Hawkeyes players spent the last two weeks having Penn State’s national title implications spoon fed to them; and believe me, they’ve gotta be sick of it. (Editor’s note: Vrrrrrroooooommmmmm. Here comes the BCS…vrrrrrroooooommmmmm. Open wide, now, little Hawkeyes). They’re going to be chomping at the bit, but I’m finished fretting over the mental and physical readiness of this Penn State team. They know what they need to do and they’re going to take care of business just like they have all season.

My Pick: Penn State 24 Iowa 14; with the last Iowa touchdown scored when the game has already gotten out of reach in the fourth quarter.

NCAA Football Notes:

– Last Saturday against Texas Tech, Colt McCoy went 20 for 34. That was the first time he threw more than 7 incompletions in one game since his 9 incompletion outing against UTEP in the second game of the season. Fucking incredible. He has still completed 79.0% of his 276 attempts.

NFL Crystal Ball Prediction: Kid will be playing on Sundays.

– Sam Bradford has thrown for 34 TDs and helped the Sooners hang up 42 offensive points in the first half; his play is Godlike. (Editor’s note: After I read that last, Godlike bit, I was struck by lightning. On my couch. In my house.) I think Oklahoma is magnetically attracted to the end zone or something. Somebody will soon discover that Bradford is actually part cyborg and drop him and his team out of the Heisman and national title races.

NFL Crystal Ball Prediction: Cyborg may be playing on Sundays if Roger Goodell approves league rules recognizing and protecting cyborg players. (Editor’s Note: Is “roughing the cyborg” a fair penalty? Is lubricating oil considered a performance-enhancing substance?)

– I hate USC. But dammit, they are going through the same thing as Penn State right now (except with one loss under their belts, of course). Both teams play in a poorly rated conference yet both continue to play outstanding football. Both teams rank in either the top 10 or top 25 nationally in every significant offensive and defensive stat category. And if you ask me, this is the way you should be dominating a softer schedule if you want to be considered a national contender. But then we both get burned in the BCS rankings while simultaneously stirring BCS doomsday talk. What BCS doomsday talk, you say? Why, quite simply that both teams would be denied a national title birth if other schools ranked above them win out due to their weaker schedules. And yet another case is made for D1-A football playoffs. Hooray!

– So everybody loves offense but they say defense wins championships, right? But offenses sell tickets and TV ratings, so defense kinda gets left in the dust. Everybody is busy hyping the Big 12 as the best offensive conference and most fun to watch  in college football. Everybody is also busy getting together and bashing the Big Ten as a very weak conference. But hold on a second, folks. I see the Big Ten as one of the best DEFENSIVE conferences right now, which is something people aren’t giving the conference credit for. The Big Ten has three teams ranked in the top 10 in scoring defense (Penn State, Ohio State, and Iowa) and 5 in the top 25 (including Minnesota and Northwestern). Now the SEC is right there with the Big Ten in ranked defenses, but I don’t know how hard those southerners can hit in colder weather. How about some love and respect for hard hitting defensive, cold weather rivalries in the Big Ten? (Editor’s note: Of course, this begs the question – does the Big Ten have great defenses because their offenses leave much to be desired, and similarily, does the Big 12 have “poor” defenses because their offenses are sooooo damn good. Or do the offenses seem so good because the defenses are lacking? If an offense scores 68 points per game in a forest, but there isn’t a defense in their way, did the tree really fall?)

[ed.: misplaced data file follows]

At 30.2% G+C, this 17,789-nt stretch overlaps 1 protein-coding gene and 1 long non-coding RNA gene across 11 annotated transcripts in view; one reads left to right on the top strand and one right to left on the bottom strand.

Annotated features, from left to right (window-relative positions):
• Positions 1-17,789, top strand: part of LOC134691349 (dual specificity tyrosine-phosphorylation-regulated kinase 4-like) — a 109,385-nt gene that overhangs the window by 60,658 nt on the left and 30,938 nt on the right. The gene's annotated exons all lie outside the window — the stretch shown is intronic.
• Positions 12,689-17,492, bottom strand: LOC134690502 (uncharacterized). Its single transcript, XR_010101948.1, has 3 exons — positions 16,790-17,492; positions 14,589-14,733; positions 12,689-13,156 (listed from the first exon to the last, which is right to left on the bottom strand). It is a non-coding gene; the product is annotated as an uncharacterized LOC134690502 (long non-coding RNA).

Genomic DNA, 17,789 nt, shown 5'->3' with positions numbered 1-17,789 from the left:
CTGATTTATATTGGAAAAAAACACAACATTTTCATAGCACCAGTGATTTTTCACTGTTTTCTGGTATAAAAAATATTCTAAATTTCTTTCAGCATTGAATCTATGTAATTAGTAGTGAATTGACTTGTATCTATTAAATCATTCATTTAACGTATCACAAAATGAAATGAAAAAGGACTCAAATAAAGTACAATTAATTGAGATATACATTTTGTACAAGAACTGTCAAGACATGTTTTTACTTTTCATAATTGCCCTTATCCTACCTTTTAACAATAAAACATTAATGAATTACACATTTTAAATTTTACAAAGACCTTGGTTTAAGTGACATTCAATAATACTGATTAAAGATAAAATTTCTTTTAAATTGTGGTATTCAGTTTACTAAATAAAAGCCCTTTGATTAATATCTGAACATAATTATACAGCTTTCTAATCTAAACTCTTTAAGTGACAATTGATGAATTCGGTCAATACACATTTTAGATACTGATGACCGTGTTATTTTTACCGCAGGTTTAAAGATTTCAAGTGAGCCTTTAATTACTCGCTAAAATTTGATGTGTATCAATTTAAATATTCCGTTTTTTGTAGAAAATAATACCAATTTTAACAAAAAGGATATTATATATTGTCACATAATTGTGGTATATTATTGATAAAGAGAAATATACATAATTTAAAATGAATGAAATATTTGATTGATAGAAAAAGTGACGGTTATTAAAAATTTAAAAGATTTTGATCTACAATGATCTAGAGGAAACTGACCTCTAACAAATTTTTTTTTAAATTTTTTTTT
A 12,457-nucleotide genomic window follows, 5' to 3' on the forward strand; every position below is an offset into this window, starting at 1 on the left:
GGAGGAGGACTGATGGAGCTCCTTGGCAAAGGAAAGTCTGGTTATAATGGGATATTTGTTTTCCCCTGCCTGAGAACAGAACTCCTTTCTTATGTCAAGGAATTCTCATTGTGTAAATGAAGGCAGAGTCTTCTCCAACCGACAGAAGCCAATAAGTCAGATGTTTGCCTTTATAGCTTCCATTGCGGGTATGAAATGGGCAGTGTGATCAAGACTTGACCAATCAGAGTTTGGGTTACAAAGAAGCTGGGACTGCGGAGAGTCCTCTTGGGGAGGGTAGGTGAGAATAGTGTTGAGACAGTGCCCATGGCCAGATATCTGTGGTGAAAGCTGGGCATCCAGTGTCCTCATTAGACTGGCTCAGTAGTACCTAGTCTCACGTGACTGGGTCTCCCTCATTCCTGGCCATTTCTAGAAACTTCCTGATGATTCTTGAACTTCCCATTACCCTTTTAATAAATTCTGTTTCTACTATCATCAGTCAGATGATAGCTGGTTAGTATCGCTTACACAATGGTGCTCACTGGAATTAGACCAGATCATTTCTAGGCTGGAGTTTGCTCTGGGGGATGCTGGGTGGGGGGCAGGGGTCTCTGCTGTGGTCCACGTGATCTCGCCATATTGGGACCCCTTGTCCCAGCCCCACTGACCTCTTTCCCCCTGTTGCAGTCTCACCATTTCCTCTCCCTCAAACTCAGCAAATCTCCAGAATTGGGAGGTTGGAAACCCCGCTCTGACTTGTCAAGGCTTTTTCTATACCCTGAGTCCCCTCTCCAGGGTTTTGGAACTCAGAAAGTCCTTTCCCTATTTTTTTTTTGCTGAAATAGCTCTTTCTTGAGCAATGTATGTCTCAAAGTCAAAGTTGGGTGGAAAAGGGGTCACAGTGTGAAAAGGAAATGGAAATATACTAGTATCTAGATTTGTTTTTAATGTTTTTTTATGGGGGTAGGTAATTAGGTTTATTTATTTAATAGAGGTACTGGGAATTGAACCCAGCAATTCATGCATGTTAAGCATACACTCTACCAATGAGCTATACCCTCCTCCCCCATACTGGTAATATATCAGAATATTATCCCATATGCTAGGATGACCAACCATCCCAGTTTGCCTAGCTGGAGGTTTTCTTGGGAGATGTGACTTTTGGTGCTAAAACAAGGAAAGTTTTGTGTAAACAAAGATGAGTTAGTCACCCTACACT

Gameday: #1 Alabama at #15 LSU. Game to watch, indeed. Upset potential for sure. But I’m not biting on this one. LSU isn’t the team they were last year, mostly because of their defense (I’m not gonna get into the whole QB situation). Alabama is just the better team; and even though LSU fans will want to hang Nick Saban from the flagpole Saturday night, the Tide are going to come into Baton Rouge and prove that. I’m not going to say it will be a domination, but Alabama will win by at least a touchdown. I’d put my eyes back on Lubbock, Texas again to see the dark upset clouds brewing there, instead. Oklahoma State is a solid team (perhaps the only big 12 team that has a defense who can hang around with it‘s offense) and they’re going to beat Texas Tech on the road. Last week’s Texas Tech win was certainly no fluke, but I don’t think that Tech’s program has the balls to hang around with all of the big boys. Sorry Mike Leech, but your team runs out of gas in a tough game on Saturday and clears the way for my Penn State Nittany Lions.

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From the Nosebleeds: The Big 12 ain’t got jack on Penn State

Ryan Jacobs

I was very impressed with Penn State’s performance in Madison this past Saturday night; it was the kind of victory that is solidifying PSU as one of the best all-around teams in the country.  Daryll Clark has been the most impressive player during this team’s rise to 2008 football glory.  Against Wisconsin, Clark proved himself as a passer more than he has all season.  Quite simply, Clark is playing lights-out football.

However, Daryll Clark is being outshined by the holier-than-thou Big 12 quarterback club.  I watched the Red River Shootout and was extremely impressed with both Colt McCoy and Sam Bradford…honestly, who wouldn’t be?  Bradford has thrown for 23 TD’s already this season and McCoy has completed 79.4% of his throws.  These huge stats continue through the rest of the conference with quarterbacks like Chase Daniel, Graham Harrell, and Todd Reesing.  How did this conference give birth to so many aerial assaults?